A comprehensive look at the able administration and reforms implemented during Governor Singh’s tenure in Kashmir under Maharaja Ranjit Singh’s rule
Ranjit Singh, who was born in Sukarchakia Misal on November 13, 1780, was destined to create an empire out of the turmoil and disarray that followed the fall of the Mughal empire, the Afghan raids into Punjab, and the Maratha attempt to control the region. Thus, he had a springboard thanks to the unrest in Punjab.
After two failed attempts, Ranjit Singh took control of Kashmir in 1819. Kashmir adorned Maharaja Ranjit Singh’s turban with another feather. In addition to being a financial benefit, the lush and beautiful valley expanded his state’s boundaries into Tibet and China. He received tribute from Ladakh and benefited from the trading rights that the Mughals and the Afghans, the previous rulers of Kashmir, had enjoyed. From 1819 to 1839, eight governors were appointed under Ranjit Singh.
Ranjit Singh sent a capable, tenacious, and discerning administrator in response to the complete collapse and failure of the administrative apparatus as a result of human error and the fury of nature. Colonel Mehan Singh was his name. The colonel performed his duties well. Through his subordinates, Qazi Mohammad Afzal and Pandit Ganesh Dhar, he documented all state properties, including sites of worship. This job was completed 250 years after the last one. The record was a stupendous manual, designated as Dastur-ul-Amal. It also contained the rate of taxes to be paid by the ryots, businessmen, traders, and others to the Government. The document was an incredible guidebook called Dastur-ul-Amal. It also included the tax rate that dealers, businesspeople, and other individuals were required to pay the government. His focus shifted to the advancement of agriculture.
Food self-sufficiency was the cure-all. To feed the famished population, he brought food and other supplies from the Punjab and the nearby states of Poonch, Rajouri, Bhimbar, and Jammu. Through direct communication, he raised the farmers’ flagging morale. For the newly acquired land, he gave the revenue commissioners instructions to give pattas to the cultivators. Regardless of their caste or creed, black marketeers and grain hoarders faced severe punishment.
One particularly notable instance is Jagar Nath, the mahant or custodian or keeper of the temple, who was hanged on the nearest poplar tree for selling the grain in black. His poultry farming in the rural development program diversified his occupational potential. It also aided in giving the populace money and food. Similar to Ala-ud-din Khilji, he punished stockists, shopkeepers, and weighmen with deterrents for using incorrect weights and measurements. Mehan Singh also worked to advance the shawl-wool sector. Shawl-wool arrived from Tibet and Yarkand through Ladakh. Raja Gulab Singh began directing the shawl-wool to Jammu in 1834, and the East India Company later moved it to Rampore and the Kangra Valley. It makes sense that Kashmir’s shawl industry felt stifled.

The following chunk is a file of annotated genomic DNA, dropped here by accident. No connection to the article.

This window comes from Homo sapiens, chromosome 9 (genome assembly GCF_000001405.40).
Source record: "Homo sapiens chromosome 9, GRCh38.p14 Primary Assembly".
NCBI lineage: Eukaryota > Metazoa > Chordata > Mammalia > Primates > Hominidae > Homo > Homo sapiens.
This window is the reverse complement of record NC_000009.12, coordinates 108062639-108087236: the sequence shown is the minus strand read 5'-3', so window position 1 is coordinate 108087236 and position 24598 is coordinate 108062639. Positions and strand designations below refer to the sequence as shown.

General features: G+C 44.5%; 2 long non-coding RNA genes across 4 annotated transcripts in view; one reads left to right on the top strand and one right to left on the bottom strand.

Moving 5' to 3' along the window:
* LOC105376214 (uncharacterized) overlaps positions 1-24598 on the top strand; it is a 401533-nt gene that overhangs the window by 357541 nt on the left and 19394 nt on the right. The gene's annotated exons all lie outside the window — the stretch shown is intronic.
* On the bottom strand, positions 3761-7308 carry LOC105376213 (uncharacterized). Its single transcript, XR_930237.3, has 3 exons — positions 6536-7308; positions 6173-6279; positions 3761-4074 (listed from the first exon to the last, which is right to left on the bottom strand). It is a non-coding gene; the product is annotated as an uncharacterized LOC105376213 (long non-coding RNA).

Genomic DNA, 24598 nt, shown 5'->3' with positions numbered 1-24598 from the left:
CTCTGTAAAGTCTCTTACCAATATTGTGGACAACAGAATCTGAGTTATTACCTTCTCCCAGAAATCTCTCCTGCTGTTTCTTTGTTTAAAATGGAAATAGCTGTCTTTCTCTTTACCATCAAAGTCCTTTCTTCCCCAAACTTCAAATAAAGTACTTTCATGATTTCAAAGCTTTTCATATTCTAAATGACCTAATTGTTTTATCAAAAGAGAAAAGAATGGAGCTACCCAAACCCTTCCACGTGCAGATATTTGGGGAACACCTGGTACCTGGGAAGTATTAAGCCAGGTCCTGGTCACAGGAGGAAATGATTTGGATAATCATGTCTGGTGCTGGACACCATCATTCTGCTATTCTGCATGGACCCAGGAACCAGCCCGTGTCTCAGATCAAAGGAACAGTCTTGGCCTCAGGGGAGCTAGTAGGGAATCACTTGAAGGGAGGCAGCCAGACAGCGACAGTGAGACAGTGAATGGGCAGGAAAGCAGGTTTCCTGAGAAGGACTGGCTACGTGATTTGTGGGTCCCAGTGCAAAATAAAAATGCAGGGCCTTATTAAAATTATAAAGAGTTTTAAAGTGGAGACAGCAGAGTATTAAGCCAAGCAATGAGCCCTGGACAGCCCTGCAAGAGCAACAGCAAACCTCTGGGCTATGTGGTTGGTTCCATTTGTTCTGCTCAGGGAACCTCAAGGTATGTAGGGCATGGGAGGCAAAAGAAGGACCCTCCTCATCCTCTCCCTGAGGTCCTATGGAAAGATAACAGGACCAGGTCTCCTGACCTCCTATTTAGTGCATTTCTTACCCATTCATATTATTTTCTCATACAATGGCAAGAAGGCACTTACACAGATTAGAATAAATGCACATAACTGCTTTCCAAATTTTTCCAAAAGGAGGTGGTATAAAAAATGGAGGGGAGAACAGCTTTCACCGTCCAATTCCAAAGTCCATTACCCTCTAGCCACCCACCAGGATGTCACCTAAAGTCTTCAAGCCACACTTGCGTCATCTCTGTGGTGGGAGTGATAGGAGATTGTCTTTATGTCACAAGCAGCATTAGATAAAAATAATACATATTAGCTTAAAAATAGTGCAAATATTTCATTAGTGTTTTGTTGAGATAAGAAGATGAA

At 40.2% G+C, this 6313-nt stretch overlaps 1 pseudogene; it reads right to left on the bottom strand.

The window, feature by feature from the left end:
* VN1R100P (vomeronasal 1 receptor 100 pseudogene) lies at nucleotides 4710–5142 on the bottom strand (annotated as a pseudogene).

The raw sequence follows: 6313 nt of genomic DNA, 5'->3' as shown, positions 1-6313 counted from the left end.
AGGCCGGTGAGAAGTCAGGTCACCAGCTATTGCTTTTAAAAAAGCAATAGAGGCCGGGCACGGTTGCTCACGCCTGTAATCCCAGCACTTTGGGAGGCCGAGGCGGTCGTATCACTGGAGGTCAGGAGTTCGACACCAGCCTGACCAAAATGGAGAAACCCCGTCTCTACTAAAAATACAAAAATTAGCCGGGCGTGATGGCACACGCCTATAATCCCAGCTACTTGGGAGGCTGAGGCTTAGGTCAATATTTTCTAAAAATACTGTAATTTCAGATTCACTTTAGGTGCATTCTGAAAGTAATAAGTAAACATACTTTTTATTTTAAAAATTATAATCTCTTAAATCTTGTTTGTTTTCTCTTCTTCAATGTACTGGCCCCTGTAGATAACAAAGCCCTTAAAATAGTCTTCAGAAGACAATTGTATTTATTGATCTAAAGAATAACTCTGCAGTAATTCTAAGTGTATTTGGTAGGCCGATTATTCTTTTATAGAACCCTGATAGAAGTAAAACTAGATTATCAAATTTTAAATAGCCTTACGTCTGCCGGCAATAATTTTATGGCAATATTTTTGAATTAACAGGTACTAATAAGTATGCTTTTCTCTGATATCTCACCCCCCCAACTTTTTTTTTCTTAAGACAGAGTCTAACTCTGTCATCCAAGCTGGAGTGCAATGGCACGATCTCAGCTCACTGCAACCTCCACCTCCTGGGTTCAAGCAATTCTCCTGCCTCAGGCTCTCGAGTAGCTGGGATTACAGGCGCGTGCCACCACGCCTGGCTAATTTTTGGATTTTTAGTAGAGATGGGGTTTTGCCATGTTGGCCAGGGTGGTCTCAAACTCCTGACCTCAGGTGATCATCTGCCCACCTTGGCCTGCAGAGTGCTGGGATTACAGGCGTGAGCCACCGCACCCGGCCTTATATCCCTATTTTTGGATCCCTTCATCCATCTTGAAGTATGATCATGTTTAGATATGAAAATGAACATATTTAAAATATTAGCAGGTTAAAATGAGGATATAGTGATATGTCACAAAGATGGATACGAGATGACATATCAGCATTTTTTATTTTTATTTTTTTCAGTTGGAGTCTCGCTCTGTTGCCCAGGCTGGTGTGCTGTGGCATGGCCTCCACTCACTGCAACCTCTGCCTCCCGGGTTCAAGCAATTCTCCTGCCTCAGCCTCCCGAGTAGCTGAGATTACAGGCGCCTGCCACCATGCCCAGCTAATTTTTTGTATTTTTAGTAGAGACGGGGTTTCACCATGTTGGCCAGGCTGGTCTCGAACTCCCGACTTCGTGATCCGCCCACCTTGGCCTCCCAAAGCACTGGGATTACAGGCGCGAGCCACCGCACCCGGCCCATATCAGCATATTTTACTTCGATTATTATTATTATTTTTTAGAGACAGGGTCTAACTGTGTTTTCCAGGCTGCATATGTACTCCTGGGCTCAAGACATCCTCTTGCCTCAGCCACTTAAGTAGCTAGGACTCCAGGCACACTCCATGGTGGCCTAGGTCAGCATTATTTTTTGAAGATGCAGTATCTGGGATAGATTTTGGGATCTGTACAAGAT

Mehan Singh, an intrepid and equitable ruler, forced Gulab Singh to consent to the diversion of shawl-wool from Jammu to Kashmir. The Colonel’s repeal of numerous discriminatory tariffs, such as the Zar-i-Nikah tax, among others, encouraged the shawl weavers to go back to their homeland. Another motivator for them was the availability of inexpensive food items. The weavers benefited greatly from the private enterprise’s dissolution. The weavers received much-needed respite when the government took control of the shawl sector.
On Ranjit Singh’s advice, Mehan Singh founded the Dharmarath Department, initially receiving one lakh rupees from the Maharaja. Additionally, the Maharaja mandated that an additional tax be added to the government’s revenue and placed into the Dharmarath fund. Regular gifts, both in cash and kind, were made to mosques, gurdwaras, and temples from this fund. Colonel Mehan Singh was still awaiting the resolution of a bigger issue. It was the threat posed by thugs, or galwans, who had turned into a significant law and order issue. There was no safety for the travellers. Their main weapon was a large, hefty club with long rings on it. Their leader was Khaira Galwan. These bandits abducted beautiful girls and brides from the marriage processions and committed dacoities. Just like Colonel Sleeman of British India, Colonel Mehan Singh captured them in his dragonet. They received punishment fit for models. The Galwans had completely vanished.
Mehan Singh, in contrast to his Sikh forebears, was a builder as well. He restored the Shergarh fort, which Amir Khan Jawansher, the governor of Afghanistan, had constructed. He designed Basant Bagh as well. The current tall and magnificent Chinar trees in Basant Bagh reflect the lofty nature of their planter. However, fate had its ruthless game. His focus shifted from public utility projects to defensive measures due to the catastrophic flood and the tribal uprisings. When the uprisings in Punch, Hazara, and Muzaffarabad confronted him, he withstood the test of war. Without a question the most capable of all the governors of Ranjit Singh was Colonel Mehan Singh, the final one.
The writer is a Ph.D. scholar at the Department of History and Culture, Jamia Millia Islamia, New Delhi. He can be reached at [email protected]. The views expressed are his own.